BY Nicola Celia Wright in Reviews | 15 JUN 13
Featured in
Issue 156

Benoît Maire

BY Nicola Celia Wright in Reviews | 15 JUN 13

Benoît Maire, Untitled, 2012, mixed media, dimensions variable

‘A joke about the metre’ – this is how Marcel Duchamp described his work 3 stoppages étalon (3 Standard Stoppages, 1913–14). Displayed within a wooden box and consisting of a set of metre-long threads and curved templates, these peculiar, quasi-practical-looking instruments were used by Duchamp to plot his diagrammatic painting Network of Stoppages (1914). Each one was dropped onto canvas, remaining – nominally at least – a one-metre unit, though simultaneously becoming a twisted, irrational image of itself, determined by chance. Duchamp’s gag, of sorts, depends upon both the supposed certainty of the metric system and the relativity of any given measurement.

The work of Benoît Maire also questions a presumed ‘known’. For ‘Weapon’, his first institutional exhibition in the UK, the French artist proposed a series of alternative modes with which to engage theory. Sets of correspondingly irrational objects – described by Maire as ‘measuring tools’ – were presented at David Roberts Art Foundation: in Suspended Weapons (2013), for example, curio-like objects float within framed pieces of glass; a metal, gridded construction holds the marble tabletops that support them. One object appears to be a handle of smoothed ceramic or bone; another a flush of ossifying coral, tentatively affixed to a wooden rod that has been weighted with quartz. Quite how these measuring tools might function, and what they might measure, remains perplexing – perhaps each is tasked with a single purpose that is equally bewildering in its specificity. The facetious playfulness of Duchamp’s ‘stoppages’ is, however, tempered in Maire’s objects by his designation of them as the exhibition’s titular weapons. The moniker disquietingly suggests the performance of miniature violences on the world each time they are deployed.

Any narrative Maire drew through the show was synecdochic and – in a tactic central to his ongoing practice – insisted upon through re-occurrence and repetition. Socrates (2013), a misshapen bust of the philosopher cast in soap, was doubled in the next room by a halved golden head of an anonymous classical figure (Untitled, 2012). Dice, a recurrent motif, are short-hand for a system producing ‘randomness’; they become the central theme in a series of large serigraphs, ‘2 Tools’ (2013), which fill the third exhibition space.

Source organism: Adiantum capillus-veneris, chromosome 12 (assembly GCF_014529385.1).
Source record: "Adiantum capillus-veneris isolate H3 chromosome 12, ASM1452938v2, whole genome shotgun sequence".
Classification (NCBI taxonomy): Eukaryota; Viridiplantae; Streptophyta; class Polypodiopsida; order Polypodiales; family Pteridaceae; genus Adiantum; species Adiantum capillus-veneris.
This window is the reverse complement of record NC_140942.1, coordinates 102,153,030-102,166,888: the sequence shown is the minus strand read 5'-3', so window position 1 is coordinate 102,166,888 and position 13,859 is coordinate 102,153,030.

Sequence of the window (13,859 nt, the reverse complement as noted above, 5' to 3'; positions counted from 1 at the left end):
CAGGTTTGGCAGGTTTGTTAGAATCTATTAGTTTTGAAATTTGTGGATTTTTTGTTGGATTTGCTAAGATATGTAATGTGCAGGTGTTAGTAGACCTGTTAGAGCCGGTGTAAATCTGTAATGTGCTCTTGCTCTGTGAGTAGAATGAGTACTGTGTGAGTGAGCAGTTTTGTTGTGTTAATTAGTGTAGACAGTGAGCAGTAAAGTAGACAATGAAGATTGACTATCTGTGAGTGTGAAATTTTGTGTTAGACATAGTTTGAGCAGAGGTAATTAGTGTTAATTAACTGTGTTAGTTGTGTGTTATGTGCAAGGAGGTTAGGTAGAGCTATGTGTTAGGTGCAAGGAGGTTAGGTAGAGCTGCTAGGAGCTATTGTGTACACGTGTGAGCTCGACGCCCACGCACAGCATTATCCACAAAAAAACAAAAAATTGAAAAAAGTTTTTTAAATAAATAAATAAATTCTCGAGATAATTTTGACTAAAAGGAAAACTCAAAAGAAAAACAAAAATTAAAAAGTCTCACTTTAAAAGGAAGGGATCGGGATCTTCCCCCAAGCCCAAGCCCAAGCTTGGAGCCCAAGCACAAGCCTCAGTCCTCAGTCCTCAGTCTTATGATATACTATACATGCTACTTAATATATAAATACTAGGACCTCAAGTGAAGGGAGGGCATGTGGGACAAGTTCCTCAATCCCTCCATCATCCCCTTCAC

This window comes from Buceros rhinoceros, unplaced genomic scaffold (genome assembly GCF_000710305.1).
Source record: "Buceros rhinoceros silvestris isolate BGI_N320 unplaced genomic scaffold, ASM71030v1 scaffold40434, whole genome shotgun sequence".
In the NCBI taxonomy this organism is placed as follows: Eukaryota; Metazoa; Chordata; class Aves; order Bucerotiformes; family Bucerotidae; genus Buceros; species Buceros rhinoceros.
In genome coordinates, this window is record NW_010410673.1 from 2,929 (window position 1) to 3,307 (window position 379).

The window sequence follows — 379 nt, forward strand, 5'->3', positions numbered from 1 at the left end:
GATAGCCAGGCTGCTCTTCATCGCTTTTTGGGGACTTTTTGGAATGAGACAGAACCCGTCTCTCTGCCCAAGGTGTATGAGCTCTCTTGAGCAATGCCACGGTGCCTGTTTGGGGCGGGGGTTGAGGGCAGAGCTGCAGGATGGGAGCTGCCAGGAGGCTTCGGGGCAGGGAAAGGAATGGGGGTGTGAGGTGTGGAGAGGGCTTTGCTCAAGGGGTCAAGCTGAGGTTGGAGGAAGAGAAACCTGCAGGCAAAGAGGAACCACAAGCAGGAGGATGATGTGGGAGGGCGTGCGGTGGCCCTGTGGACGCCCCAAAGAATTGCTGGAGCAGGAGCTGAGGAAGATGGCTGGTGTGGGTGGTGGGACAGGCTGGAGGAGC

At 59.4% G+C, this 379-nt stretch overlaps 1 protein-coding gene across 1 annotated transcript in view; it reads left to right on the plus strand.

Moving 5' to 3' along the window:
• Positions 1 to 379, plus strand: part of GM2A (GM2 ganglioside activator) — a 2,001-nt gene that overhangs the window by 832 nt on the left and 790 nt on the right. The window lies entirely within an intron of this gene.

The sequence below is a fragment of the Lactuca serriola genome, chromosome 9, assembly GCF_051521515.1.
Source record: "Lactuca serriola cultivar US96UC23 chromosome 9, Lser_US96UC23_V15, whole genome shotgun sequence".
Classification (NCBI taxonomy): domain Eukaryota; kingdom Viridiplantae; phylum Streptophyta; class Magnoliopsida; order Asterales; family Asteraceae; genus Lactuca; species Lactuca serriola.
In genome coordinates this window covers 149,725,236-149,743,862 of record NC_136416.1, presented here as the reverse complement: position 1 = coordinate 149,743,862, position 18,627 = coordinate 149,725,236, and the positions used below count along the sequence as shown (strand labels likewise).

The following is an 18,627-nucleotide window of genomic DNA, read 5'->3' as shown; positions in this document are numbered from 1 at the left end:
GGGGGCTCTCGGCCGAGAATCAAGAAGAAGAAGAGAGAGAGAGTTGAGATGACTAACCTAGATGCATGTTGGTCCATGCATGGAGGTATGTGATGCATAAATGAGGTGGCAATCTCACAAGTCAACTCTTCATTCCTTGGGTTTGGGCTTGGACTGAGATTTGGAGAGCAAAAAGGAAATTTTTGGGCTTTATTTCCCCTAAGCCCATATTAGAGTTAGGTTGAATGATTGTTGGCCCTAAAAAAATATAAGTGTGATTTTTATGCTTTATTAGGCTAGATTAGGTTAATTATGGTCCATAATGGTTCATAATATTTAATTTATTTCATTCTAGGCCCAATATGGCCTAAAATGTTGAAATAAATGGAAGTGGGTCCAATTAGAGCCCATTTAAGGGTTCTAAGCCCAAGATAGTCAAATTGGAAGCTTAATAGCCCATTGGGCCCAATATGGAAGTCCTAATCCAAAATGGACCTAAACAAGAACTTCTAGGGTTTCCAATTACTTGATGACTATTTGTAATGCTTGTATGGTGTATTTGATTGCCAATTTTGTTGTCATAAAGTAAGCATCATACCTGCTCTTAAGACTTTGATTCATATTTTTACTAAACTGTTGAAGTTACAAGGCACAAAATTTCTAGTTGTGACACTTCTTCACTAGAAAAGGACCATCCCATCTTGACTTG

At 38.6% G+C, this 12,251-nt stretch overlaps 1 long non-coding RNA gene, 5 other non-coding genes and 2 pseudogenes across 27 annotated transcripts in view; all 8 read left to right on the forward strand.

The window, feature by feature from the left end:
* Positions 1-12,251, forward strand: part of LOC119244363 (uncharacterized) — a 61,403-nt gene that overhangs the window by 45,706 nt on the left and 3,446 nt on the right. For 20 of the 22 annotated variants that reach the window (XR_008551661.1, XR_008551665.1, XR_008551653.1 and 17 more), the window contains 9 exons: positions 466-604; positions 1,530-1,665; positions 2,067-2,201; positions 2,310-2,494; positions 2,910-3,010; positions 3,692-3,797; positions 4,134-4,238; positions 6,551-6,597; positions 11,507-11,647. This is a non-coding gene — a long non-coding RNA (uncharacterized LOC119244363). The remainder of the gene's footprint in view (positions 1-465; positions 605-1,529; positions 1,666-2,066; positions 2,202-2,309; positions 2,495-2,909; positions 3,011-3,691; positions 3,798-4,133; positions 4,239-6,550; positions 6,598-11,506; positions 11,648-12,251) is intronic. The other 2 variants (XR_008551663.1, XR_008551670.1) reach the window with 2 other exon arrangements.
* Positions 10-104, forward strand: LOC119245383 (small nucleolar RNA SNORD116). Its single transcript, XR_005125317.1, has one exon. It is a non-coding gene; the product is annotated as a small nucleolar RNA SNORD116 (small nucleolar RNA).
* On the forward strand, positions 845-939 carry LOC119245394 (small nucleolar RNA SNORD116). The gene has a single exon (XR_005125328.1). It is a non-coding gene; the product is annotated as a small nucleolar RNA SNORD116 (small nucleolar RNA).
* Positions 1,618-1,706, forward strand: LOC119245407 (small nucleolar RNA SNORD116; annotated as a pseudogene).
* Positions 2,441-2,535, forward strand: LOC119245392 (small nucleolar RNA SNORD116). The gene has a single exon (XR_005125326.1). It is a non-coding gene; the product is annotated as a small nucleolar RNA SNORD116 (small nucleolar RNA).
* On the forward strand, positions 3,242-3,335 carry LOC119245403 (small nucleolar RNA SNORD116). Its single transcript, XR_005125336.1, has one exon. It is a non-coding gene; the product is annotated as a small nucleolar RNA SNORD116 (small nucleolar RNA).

There is a kind of elegant anxiety to Maire’s sculptural works, a near-talismanic quality in his materials countering the acetic formalism which might otherwise exhaust their fragile, economic forms. Works occupied the gallery in syntactical rhythms and patterns, rephrasing and reiterating; broken shards of Perspex suspended by wire read as brittle, tautly strung sentences (Untitled, 2012). Equally, Maire renders his works precarious via their modes of display, with plinths purposely left marked and scratched, or turned on their heads to become elements in assemblages (Untitled, 2013).

The exhibition’s multifarious references to theory as well as art history and philosophy are made adroitly but felt occasionally disorientatingly opaque. For example, a copy of Jean-Francois Lyotard’s book Discourse, Figure (1971) a text which has been a longtime study of Maire’s, appears in a portrait of the artist’s wife: but it is presented so that its content, and ostensibly whatever importance it holds for the artist, is closed-off from view. Maire is interested less in signposting a series of theories, than proposing questions about how we can both construct and unfix meaning through such moments of concealment and opacity.

A similar kind of disorientation occurred in the final room of the exhibition, where the film I.E. No 4 (2013) makes several references to mise-en-abyme, an effect partially echoed in The Cave (2013) – a mirror installed so as to reflect and double the preceding exhibition. At times, it is easy to feel trapped in a void of Maire’s making, scrabbling for meaning. What we are confronted with seems to be less the Socratic ‘I know that I know nothing’, but something more closely aligned to the Hungarian polymath Michael Polanyi’s assertion that: ‘We know more than we can tell.’ Allowing incomprehension and instinct to coincide, the demand for ‘correct’, measured answers is substituted for a decidedly more seductive proposal: one in which narratives are unvoiced and permitted to fall, tangled and interwoven as illogical images.